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Auditors scrutinise Domelevo’s trips

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The Audit Service Board has begun an audit of the foreign travels of the Auditor-General, Mr Daniel Yaw Domelevo, from 2017 to 2020.

A private firm appointed by the board, K&A Accounting Services is undertaking the audit, which will also cover other top management staff of the Audit Service.

Documents sighted by the Daily Graphic show that the private firm is expected to audit GHS2.1 million and $199,000 “spent on foreign travels by the Auditor-General and top management staff”.

Different path

Mr Domelevo has criticised the appointment of a private firm to audit his foreign travels, describing it as a breach of the Constitution because per the Constitution only Parliament had the mandate to appoint an auditor to audit the accounts of the Audit Service.

In response, the Audit Service Board has hit back, saying it was within its mandate, as prescribed by law, to appoint the private firm to engage in the activity being complained about by the Auditor-General.

 A letter, signed by the Chairman of the Audit Service Board, Professor Edward Dua Agyeman, dated October 8, this year and addressed to Mr Domelevo, accused him (Domelevo) of preaching accountability and “claims to be fighting corruption, yet unwilling to subject himself and his office to audit scrutiny”.

Mr Domelevo’s case

Making his case, Mr Domelevo wrote a letter to the Board Chairman of the Audit Service Board and said the appointment of a private firm by the board to conduct the audit was a violation of Article 187 (15) of the 1992 Constitution and was thus unconstitutional.

The letter, dated September 28, 2020, was copied to the Speaker of Parliament and the Secretary to the President.

The Auditor-General further said Article 189 of the Constitution which established the Audit Service Board did not give the board the power to commission audits into the activities of his office.

“Consequently, the accounting firm so appointed lacks the mandate to audit, review or examine documents and or records relating to the accounts of the Office of the Auditor-General,” he said.

Apart from the 1992 Constitution, the Auditor-General further said the move by the board violated statutes such as the Audit Service Act, 2000 (Act 584), the Public Financial Management Act, 2016 (Act 921) and the Public Procurement Act, 2003 (Act 663).

“I have no difficulty if auditors are appointed (at any time) in accordance with the Constitution to audit the accounts of the Office of the Auditor-General. It is of utmost importance that we obey the laws of this country and I will ensure compliance at all times,” he added.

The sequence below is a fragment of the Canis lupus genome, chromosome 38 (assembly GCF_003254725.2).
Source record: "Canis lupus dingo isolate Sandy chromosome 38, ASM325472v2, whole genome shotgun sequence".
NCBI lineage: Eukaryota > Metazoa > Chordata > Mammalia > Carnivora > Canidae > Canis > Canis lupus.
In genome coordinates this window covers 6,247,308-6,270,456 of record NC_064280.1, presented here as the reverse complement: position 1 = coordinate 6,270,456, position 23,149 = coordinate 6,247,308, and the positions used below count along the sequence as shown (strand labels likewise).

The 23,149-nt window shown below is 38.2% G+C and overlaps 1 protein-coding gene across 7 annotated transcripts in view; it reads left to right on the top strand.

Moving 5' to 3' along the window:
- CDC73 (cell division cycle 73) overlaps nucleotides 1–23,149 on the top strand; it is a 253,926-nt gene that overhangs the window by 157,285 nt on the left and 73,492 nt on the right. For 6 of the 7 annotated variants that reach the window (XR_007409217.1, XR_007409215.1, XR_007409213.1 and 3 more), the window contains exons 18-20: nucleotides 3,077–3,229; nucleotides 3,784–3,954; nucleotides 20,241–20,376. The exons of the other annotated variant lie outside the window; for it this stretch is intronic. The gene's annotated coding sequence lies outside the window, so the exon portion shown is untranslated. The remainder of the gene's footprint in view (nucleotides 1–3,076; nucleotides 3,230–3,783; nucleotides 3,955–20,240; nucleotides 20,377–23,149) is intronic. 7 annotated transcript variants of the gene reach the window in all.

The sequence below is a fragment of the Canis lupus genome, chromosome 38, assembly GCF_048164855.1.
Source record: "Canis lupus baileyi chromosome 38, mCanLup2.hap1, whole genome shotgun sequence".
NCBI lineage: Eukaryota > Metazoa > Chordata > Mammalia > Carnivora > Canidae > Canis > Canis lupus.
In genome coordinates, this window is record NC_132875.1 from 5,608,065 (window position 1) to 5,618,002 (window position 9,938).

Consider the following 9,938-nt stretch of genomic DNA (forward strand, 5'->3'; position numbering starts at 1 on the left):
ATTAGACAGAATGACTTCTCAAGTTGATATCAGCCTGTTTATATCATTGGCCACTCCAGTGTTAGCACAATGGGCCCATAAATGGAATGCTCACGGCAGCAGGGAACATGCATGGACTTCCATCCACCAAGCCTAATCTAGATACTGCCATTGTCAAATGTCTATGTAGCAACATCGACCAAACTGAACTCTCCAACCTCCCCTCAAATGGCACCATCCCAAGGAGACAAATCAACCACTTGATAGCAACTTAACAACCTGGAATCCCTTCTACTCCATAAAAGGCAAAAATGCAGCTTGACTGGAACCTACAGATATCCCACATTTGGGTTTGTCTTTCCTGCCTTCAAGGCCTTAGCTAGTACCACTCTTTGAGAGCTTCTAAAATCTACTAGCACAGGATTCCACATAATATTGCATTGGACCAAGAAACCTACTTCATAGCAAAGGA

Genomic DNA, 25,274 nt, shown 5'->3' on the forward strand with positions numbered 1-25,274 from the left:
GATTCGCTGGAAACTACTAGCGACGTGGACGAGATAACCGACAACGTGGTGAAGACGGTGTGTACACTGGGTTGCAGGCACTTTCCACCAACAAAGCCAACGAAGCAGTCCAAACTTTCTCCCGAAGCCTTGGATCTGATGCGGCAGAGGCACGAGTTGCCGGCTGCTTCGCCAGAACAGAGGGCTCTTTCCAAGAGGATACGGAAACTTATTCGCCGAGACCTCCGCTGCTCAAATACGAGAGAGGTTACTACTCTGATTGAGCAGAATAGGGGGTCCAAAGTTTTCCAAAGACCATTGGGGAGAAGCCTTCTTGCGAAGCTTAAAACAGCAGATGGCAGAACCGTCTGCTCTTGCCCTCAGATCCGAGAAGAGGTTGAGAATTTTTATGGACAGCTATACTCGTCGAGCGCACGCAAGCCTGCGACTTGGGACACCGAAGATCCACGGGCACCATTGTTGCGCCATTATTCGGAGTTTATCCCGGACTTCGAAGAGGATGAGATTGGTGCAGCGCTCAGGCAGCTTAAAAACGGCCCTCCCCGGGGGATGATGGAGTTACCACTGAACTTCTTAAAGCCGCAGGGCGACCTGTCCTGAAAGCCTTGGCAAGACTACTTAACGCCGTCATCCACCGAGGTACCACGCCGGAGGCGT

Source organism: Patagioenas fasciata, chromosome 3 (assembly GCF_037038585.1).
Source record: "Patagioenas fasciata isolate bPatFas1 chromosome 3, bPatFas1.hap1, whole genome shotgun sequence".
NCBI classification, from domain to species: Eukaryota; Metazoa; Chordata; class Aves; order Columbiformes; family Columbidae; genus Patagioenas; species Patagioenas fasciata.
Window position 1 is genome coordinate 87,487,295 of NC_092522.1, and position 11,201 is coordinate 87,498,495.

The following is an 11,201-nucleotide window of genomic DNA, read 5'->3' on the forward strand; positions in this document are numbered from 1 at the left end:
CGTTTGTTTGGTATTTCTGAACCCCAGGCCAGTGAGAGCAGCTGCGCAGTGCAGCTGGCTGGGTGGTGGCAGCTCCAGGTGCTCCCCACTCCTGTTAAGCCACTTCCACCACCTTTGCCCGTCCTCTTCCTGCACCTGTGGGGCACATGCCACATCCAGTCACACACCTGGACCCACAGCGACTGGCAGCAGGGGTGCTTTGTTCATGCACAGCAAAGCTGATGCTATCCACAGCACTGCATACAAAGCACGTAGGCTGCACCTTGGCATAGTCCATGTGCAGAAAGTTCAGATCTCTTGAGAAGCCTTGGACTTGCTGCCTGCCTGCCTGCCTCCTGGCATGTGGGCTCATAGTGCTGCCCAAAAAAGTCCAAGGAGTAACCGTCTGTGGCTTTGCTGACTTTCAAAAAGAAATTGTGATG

Article 187 (15) of the 1992 Constitution stipulates that “the accounts of the Office of the Auditor-General shall be audited and reported upon by an auditor appointed by Parliament”.

Board’s response

Explaining its position, the Audit Service Board denied breaching any law in commissioning the audit.

Prof. Dua Agyeman said per Article 189 (3) (b) of the 1992 Constitution, the board had the power to make regulations through a constitutional instrument “for the effective and efficient administration of the Audit Service”.

In view of Article 189 (3) (b), he said, the board came out with the Audit Service Regulations, 2011 (C.I.70), which states that it (board) shall be “ultimately accountable and responsible for the overall performance of the Audit Service and also secure its public sector financial management and accountability process of the country”.

Flowing from that, Prof. Dua Agyeman said, it was the duty of the board to ensure accountability of all funds entrusted to the Audit Service.

“‘In that instance, the Board observes that the Auditor-General and the top management staff of the service had made many official travels out of the country, without producing any reports to the board or with nothing to show for such travels,” he said.

Also, he said, the board engaged the consultants based on Section 8 of Act 584 which “allows the board to engage the services of such consultants and other experts as it may consider necessary for the efficient discharge of the duties of the service”.

Bad blood

Mr Domelevo and the Audit Service Board had been at loggerheads with him on many occasions, deepening the rift between them.

The Auditor-General had accused the board of undue interference and trying to dictate to him, while the board had also accused him of failing to recognise its mandate, as enshrined in the 1992 Constitution.

In one instance, the board directed Mr Domelevo to proceed on his accumulated leave, but he protested, insisting that the board was not his appointing authority.


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